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Effect of wheel diameter on bike disc brake performance?

  1. Jan 31, 2008 #1
    Greetings all!

    There is a bit of a debate in the world of mountain bikes, concerning the conventional 26" wheel diameter versus the rising popularity of the 29" wheel size (nominal diameters).

    One of the popular beliefs is that the 29" wheel requires a larger brake rotor than a 26" wheel.

    At face value, this appears true, given that the larger wheel has greater leverage over the brake pads clamping the rotor. We're talking roughly 10% difference in diameters.

    However, for the most part, rider weights are not changed, bike weights are roughly comparable, and average speeds are equal (many riders will say they are faster on one size or the other, but no study has clearly concluded that either is a "faster" wheel size).

    My speculation is as follows: Two bikes rolling downhill (riders attached), at similar speeds and weights. It appears to me we have a similar amount of kinetic energy in each mass as we begin to apply the brakes to slow and/or stop them.

    If the braking system's job is to convert kinetic energy to heat, then my impression is we're looking at two identical tasks.

    While the 29" wheel has ~10% greater leverage over the pads clamping the rotor, the 29" rotor is also spinning ~10% more slowly at any given ground speed (compared to the 26" wheel).

    For what it's worth, a typical rotor diameter is 160mm / 15mm brake track width, your average bike may weigh around 30 pounds, and an average downhill speed may be 30 MPH.

    Is my approach too simplistic? Should I take other factors into consideration?

    One area a 29" bike will always be heavier than a 26" bike is in the rim and tire weight -- this typically accounts for 150g increased tire weight, and 50g rim weight (per wheel).

    I'm more interested in a discussion of the forces at play and am not (yet) looking to work the problem to "solve" it in the form of a numerical answer.
  2. jcsd
  3. Feb 2, 2008 #2
    I’m only a junior in high school; so I am really not qualified to give any 100% correct answers. I would like to see the results to this as I am actually quite the mountain biker. I myself am thinking about "upgrading" to a 29", as they are more expensive... Sorry I can not give any suggestions.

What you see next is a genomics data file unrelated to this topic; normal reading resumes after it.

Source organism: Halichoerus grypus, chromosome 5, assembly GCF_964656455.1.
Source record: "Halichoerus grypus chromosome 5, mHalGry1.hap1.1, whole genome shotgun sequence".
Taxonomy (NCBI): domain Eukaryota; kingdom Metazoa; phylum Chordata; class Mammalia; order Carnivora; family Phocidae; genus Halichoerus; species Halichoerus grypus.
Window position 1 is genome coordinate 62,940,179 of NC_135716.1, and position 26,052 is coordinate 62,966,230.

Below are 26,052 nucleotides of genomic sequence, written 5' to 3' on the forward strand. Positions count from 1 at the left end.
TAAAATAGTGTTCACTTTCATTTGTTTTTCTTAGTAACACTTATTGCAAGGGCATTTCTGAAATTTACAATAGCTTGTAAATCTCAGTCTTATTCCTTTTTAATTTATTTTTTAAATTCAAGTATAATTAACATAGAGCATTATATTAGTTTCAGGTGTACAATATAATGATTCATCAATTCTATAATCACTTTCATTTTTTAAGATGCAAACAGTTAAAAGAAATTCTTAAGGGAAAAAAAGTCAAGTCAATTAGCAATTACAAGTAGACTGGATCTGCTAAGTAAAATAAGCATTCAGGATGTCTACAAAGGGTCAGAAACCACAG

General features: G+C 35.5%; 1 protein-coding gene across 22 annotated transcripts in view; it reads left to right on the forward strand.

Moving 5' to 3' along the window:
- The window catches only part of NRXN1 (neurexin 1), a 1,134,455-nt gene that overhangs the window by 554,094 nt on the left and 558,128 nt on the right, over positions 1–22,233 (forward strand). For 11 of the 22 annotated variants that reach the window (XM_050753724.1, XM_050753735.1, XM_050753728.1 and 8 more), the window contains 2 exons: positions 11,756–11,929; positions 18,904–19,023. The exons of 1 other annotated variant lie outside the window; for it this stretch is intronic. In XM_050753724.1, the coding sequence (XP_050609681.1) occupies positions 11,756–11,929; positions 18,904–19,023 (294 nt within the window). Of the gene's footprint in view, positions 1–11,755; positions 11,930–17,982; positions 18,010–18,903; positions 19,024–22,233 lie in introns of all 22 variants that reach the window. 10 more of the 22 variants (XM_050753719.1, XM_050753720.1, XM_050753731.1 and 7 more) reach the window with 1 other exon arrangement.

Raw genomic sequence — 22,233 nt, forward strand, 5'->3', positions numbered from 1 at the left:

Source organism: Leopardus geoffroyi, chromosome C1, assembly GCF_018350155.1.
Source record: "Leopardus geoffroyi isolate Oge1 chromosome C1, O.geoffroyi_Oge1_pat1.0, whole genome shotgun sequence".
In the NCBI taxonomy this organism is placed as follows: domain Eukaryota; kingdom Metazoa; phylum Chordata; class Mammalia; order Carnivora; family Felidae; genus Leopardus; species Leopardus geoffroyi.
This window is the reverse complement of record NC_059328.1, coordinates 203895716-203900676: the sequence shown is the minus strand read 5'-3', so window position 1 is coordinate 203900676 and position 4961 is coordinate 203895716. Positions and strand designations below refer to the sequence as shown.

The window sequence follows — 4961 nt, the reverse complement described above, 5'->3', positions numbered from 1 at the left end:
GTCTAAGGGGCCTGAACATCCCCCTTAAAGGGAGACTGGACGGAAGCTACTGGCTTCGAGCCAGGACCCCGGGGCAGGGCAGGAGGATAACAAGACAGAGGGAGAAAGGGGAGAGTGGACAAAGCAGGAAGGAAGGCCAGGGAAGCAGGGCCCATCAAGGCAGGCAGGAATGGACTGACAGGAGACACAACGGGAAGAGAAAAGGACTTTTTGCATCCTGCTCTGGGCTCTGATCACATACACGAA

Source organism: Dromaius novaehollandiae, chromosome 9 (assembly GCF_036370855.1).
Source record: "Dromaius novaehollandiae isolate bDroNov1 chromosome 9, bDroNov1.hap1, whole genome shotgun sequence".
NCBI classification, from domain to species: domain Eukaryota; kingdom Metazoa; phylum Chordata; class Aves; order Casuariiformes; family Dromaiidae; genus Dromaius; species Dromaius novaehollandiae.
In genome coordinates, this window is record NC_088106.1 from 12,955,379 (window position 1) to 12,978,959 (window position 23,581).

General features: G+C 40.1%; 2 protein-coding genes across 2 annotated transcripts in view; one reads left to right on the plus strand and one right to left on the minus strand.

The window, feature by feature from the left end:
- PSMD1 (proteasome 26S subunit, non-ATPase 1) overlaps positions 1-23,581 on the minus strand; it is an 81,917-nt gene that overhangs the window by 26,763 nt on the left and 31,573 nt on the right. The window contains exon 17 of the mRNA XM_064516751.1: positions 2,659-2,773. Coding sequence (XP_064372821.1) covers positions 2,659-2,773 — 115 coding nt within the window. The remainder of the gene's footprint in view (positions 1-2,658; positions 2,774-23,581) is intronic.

4. Feb 3, 2008 #3
    I don't think it should really matter. I mean if the disc is the same it shouldnt matter and you shouldnt need a bigger disk just for a bigger wheel, I would think.
  5. Feb 3, 2008 #4


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    Isn't it possible to apply enough force to lock-up the brakes either way?
  6. Feb 3, 2008 #5
    If the 29" wheel had the same mass, and the same mass distribuition as the 26" wheel (as it was a scaled 26" wheel) , and the same tangencial speed, then its rotational kinetic energy would be the same.

    However, the 29" whell is heavier. So, theoretically, ...:smile:
  7. Jan 10, 2011 #6
    Old thread but I googled it just then.

    Anyway if using disc brakes and ignoring the inertia/weight issue (negligible) the larger the rim the faster the wheel is passing the brake for any given road speed hence the more energy that is expended for a given braking force.

    If using disc brakes then it is identical (as the disc size stays the same).

    I'm not sure whether the extra braking capacity due to the speed of the tyre would swamp the extra inertia/weight of the rim or vice versa, I imagine both are negligible and you could just simply squeeze the brake lever harder if needed.
    Last edited: Jan 10, 2011
  8. Jan 10, 2011 #7


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    Assuming the same weight, same amount of deceleration, the amount of braking force at the contact patch is the same, but the torque produced with the 29" wheel is greater than the torque produced by the 26" because of the greater radius (torque = contact patch braking force x radius). To keep the friction force on the brake rotor the same for both wheels, the brake rotor on the 29" will would need to be larger than the rotor on the 26" wheel by the same ratio.
  9. Jan 10, 2011 #8

    You don't need a larger disk due to kinetic energy (which should be almost the same), you need a larger disk due to a larger torque required.

    If the brake disk sizes are the same, you will need to press the brake harder if you have a larger wheel.
  10. Jan 10, 2011 #9


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    It is, unless you didn't tune brakes correctly. So yeah, it's effectively independent on wheel diameter. The braking distance will be given by type properties of surface and tire thread.